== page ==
So, how do we encourage informal collaboration and communications amongst employees – but still retain some control over the corporate image that will get diffuse without the professional touch of Public Relations and Corporate Communications. The Economist reports -
On October 31st Virgin fired 13 of its cabin crew who had posted derogatory comments about its safety standards and some of its passengers on a Facebook forum. Among other things, crew members joked that some Virgin planes were infested with cockroaches and described customers as “chavs”, a disparaging British term for people with flashy bad taste. On November 3rd BA began investigating the behaviour of several employees who had described some passengers as “smelly” and “annoying” in Facebook postings.
Cracking down on employees in this case may have merit, but this highlights a growing uneasiness in the corporate communications and public relations circles. Where does social networking fit in the corporate world?
If such cases are considered aberrations or problems that need to be ‘solved’, then a huge opportunity would be squandered – with little or no chance of the problem going away. With the rise of social networking and associated acceleration in communications, it is very easy to share ideas and influence opinions by aggregating preferences. Everyone has already been ‘networking’ in the real world. It is just that the network is now moving online to a virtual world as well. We can legislate and create procedural and legal barriers asking our staff to ‘switch off’ their network for work related items – and invest in a thought police to enforce the rules and punish the guilty. It might work in the short run, but it is a losing battle. Thoughts, ideas, communication and collaboration that could be leveraged for everyone’s benefit will now just be driven deeper underground…. These things cannot be switched off in sentient beings.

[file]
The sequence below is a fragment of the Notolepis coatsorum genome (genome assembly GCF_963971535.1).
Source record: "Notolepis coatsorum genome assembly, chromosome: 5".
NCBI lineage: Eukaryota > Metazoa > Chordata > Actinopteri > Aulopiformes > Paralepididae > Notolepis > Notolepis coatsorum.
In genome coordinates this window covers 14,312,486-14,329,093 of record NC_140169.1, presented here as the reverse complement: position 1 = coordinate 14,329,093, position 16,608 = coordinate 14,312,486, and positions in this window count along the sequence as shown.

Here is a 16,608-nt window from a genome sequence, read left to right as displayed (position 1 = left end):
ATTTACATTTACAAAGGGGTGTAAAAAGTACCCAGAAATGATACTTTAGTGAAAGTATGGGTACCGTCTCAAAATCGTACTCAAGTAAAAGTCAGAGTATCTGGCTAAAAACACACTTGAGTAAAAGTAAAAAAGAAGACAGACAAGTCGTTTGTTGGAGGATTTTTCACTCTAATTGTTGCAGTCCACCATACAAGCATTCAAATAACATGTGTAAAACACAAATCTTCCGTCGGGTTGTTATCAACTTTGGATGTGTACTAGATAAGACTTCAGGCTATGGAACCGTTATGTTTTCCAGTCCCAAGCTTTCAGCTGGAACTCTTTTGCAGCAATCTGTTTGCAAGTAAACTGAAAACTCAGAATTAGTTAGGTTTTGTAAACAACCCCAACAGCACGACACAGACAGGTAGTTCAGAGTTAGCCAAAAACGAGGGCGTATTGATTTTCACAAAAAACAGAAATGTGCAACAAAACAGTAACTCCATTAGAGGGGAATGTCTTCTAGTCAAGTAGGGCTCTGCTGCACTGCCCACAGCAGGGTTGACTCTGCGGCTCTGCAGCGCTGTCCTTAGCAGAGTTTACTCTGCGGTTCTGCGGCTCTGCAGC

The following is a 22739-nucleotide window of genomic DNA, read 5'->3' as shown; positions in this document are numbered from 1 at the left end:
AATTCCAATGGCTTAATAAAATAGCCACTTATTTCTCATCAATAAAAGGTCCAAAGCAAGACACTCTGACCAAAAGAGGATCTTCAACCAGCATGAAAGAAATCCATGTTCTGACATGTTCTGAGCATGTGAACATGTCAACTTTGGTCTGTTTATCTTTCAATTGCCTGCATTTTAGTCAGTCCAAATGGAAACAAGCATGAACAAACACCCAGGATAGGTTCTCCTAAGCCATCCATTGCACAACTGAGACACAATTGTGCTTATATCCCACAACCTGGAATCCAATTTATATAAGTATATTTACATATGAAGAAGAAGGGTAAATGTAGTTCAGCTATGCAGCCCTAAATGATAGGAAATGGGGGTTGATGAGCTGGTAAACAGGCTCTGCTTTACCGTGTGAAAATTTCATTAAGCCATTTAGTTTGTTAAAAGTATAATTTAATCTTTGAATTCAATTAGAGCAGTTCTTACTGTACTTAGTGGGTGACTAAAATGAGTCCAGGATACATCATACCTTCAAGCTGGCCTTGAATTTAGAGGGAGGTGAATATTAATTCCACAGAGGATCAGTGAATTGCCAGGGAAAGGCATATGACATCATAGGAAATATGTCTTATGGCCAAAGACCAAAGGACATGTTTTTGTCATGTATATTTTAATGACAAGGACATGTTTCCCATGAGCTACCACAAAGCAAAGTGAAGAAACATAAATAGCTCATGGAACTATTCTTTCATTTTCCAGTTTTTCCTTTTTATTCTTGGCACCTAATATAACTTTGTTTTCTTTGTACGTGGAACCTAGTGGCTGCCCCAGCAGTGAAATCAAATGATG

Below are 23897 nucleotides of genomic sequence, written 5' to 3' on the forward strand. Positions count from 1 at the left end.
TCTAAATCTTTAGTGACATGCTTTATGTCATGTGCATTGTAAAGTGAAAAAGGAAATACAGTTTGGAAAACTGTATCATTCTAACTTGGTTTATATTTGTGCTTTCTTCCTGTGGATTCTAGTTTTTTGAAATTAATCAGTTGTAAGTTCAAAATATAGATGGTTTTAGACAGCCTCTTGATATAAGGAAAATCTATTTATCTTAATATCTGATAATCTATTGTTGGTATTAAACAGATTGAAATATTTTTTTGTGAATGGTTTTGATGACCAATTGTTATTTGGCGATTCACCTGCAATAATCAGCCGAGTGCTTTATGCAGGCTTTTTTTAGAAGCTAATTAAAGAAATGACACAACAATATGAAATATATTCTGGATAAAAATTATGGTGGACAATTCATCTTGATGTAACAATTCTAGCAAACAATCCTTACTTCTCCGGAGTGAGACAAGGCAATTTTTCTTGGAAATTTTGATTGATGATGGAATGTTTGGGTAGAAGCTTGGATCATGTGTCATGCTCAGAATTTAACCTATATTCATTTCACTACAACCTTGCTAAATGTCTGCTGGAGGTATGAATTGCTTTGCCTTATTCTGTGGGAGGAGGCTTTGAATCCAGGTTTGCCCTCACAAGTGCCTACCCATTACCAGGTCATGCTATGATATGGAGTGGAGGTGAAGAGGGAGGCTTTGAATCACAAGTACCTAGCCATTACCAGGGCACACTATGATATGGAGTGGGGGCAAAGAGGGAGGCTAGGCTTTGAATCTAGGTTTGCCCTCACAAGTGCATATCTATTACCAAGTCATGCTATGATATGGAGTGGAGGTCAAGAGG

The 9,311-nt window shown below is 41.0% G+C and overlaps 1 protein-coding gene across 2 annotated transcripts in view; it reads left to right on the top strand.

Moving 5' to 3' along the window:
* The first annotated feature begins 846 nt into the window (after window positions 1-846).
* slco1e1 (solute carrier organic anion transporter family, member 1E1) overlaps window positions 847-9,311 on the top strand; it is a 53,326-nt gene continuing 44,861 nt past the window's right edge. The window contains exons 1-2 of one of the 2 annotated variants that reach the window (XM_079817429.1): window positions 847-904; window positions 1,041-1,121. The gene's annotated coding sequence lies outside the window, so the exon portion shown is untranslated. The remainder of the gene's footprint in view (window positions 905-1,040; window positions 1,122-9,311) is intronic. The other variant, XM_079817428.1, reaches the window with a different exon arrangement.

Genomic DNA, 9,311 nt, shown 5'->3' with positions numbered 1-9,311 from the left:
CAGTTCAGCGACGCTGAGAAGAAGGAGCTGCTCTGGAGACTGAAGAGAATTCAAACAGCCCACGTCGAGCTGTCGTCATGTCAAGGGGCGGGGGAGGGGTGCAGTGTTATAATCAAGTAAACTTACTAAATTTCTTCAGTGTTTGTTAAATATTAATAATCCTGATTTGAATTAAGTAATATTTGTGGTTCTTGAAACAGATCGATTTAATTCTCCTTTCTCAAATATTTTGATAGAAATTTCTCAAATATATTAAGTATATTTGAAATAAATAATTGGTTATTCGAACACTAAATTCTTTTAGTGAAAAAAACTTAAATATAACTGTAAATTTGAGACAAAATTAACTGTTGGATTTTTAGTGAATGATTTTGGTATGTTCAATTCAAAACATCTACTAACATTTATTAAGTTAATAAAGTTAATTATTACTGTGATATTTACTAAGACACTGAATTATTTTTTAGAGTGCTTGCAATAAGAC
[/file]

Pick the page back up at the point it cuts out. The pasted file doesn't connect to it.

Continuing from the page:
The other approach is to consider why we need to control the informal communications. Maybe the ‘official’ corporate image does not match with reality; or maybe the corporate vision and goals have not been communicated to the employees – reflected in daily actions, not just an official scroll; or maybe the leadership is not leading from the front in creating a common vision and in getting constant feedback to keep the vision fresh, current and relevant…or a combination of all that..or..or…
The wall between ‘internal’ communications and ‘corporate’ (external) communications is being chipped down. Why spend resources on shoring up the wall and in crafting the pristine external message and in defending against ‘rogue’ messages? Some of those resources are better spent in creating one consistent message for everyone. Employees are the best brand ambassadors besides being customers too!